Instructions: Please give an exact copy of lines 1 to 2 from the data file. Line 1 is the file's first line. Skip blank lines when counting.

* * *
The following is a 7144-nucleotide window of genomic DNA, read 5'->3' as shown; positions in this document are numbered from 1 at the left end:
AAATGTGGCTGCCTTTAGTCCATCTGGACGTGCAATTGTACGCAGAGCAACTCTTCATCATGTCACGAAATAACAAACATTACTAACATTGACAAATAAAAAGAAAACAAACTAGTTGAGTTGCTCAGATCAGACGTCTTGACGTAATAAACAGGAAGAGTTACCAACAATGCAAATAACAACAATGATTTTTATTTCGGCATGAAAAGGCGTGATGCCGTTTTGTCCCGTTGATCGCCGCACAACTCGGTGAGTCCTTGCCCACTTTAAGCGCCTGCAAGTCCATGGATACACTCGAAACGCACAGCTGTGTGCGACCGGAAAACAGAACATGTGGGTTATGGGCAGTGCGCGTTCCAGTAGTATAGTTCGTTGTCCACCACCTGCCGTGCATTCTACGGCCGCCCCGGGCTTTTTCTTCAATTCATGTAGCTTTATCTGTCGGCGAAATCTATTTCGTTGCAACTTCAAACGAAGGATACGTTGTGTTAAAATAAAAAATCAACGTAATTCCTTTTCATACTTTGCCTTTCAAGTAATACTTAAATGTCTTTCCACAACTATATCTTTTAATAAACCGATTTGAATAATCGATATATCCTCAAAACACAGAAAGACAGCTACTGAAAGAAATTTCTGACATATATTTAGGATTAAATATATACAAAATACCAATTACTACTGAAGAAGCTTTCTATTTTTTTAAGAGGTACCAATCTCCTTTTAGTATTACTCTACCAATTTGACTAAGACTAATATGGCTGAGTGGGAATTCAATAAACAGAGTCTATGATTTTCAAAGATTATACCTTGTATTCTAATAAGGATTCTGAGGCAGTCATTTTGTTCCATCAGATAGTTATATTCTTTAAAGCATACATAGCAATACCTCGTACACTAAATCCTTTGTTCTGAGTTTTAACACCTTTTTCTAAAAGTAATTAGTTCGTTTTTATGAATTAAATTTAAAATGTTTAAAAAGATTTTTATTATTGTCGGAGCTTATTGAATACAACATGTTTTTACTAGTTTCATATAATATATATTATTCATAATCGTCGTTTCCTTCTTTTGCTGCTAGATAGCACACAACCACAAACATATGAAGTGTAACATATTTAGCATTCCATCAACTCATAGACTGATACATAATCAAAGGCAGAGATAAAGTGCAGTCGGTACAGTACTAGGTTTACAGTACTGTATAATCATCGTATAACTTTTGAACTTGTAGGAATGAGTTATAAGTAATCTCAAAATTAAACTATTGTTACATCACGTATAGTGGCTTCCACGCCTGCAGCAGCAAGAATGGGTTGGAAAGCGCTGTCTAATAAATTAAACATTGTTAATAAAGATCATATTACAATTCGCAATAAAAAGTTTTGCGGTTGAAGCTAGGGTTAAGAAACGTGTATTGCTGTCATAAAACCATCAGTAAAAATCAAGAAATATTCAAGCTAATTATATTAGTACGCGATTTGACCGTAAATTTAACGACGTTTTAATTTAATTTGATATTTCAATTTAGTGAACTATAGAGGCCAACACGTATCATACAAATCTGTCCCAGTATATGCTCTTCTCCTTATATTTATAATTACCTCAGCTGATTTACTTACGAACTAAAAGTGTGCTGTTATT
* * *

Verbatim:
The following is a 7144-nucleotide window of genomic DNA, read 5'->3' as shown; positions in this document are numbered from 1 at the left end:
AAATGTGGCTGCCTTTAGTCCATCTGGACGTGCAATTGTACGCAGAGCAACTCTTCATCATGTCACGAAATAACAAACATTACTAACATTGACAAATAAAAAGAAAACAAACTAGTTGAGTTGCTCAGATCAGACGTCTTGACGTAATAAACAGGAAGAGTTACCAACAATGCAAATAACAACAATGATTTTTATTTCGGCATGAAAAGGCGTGATGCCGTTTTGTCCCGTTGATCGCCGCACAACTCGGTGAGTCCTTGCCCACTTTAAGCGCCTGCAAGTCCATGGATACACTCGAAACGCACAGCTGTGTGCGACCGGAAAACAGAACATGTGGGTTATGGGCAGTGCGCGTTCCAGTAGTATAGTTCGTTGTCCACCACCTGCCGTGCATTCTACGGCCGCCCCGGGCTTTTTCTTCAATTCATGTAGCTTTATCTGTCGGCGAAATCTATTTCGTTGCAACTTCAAACGAAGGATACGTTGTGTTAAAATAAAAAATCAACGTAATTCCTTTTCATACTTTGCCTTTCAAGTAATACTTAAATGTCTTTCCACAACTATATCTTTTAATAAACCGATTTGAATAATCGATATATCCTCAAAACACAGAAAGACAGCTACTGAAAGAAATTTCTGACATATATTTAGGATTAAATATATACAAAATACCAATTACTACTGAAGAAGCTTTCTATTTTTTTAAGAGGTACCAATCTCCTTTTAGTATTACTCTACCAATTTGACTAAGACTAATATGGCTGAGTGGGAATTCAATAAACAGAGTCTATGATTTTCAAAGATTATACCTTGTATTCTAATAAGGATTCTGAGGCAGTCATTTTGTTCCATCAGATAGTTATATTCTTTAAAGCATACATAGCAATACCTCGTACACTAAATCCTTTGTTCTGAGTTTTAACACCTTTTTCTAAAAGTAATTAGTTCGTTTTTATGAATTAAATTTAAAATGTTTAAAAAGATTTTTATTATTGTCGGAGCTTATTGAATACAACATGTTTTTACTAGTTTCATATAATATATATTATTCATAATCGTCGTTTCCTTCTTTTGCTGCTAGATAGCACACAACCACAAACATATGAAGTGTAACATATTTAGCATTCCATCAACTCATAGACTGATACATAATCAAAGGCAGAGATAAAGTGCAGTCGGTACAGTACTAGGTTTACAGTACTGTATAATCATCGTATAACTTTTGAACTTGTAGGAATGAGTTATAAGTAATCTCAAAATTAAACTATTGTTACATCACGTATAGTGGCTTCCACGCCTGCAGCAGCAAGAATGGGTTGGAAAGCGCTGTCTAATAAATTAAACATTGTTAATAAAGATCATATTACAATTCGCAATAAAAAGTTTTGCGGTTGAAGCTAGGGTTAAGAAACGTGTATTGCTGTCATAAAACCATCAGTAAAAATCAAGAAATATTCAAGCTAATTATATTAGTACGCGATTTGACCGTAAATTTAACGACGTTTTAATTTAATTTGATATTTCAATTTAGTGAACTATAGAGGCCAACACGTATCATACAAATCTGTCCCAGTATATGCTCTTCTCCTTATATTTATAATTACCTCAGCTGATTTACTTACGAACTAAAAGTGTGCTGTTATT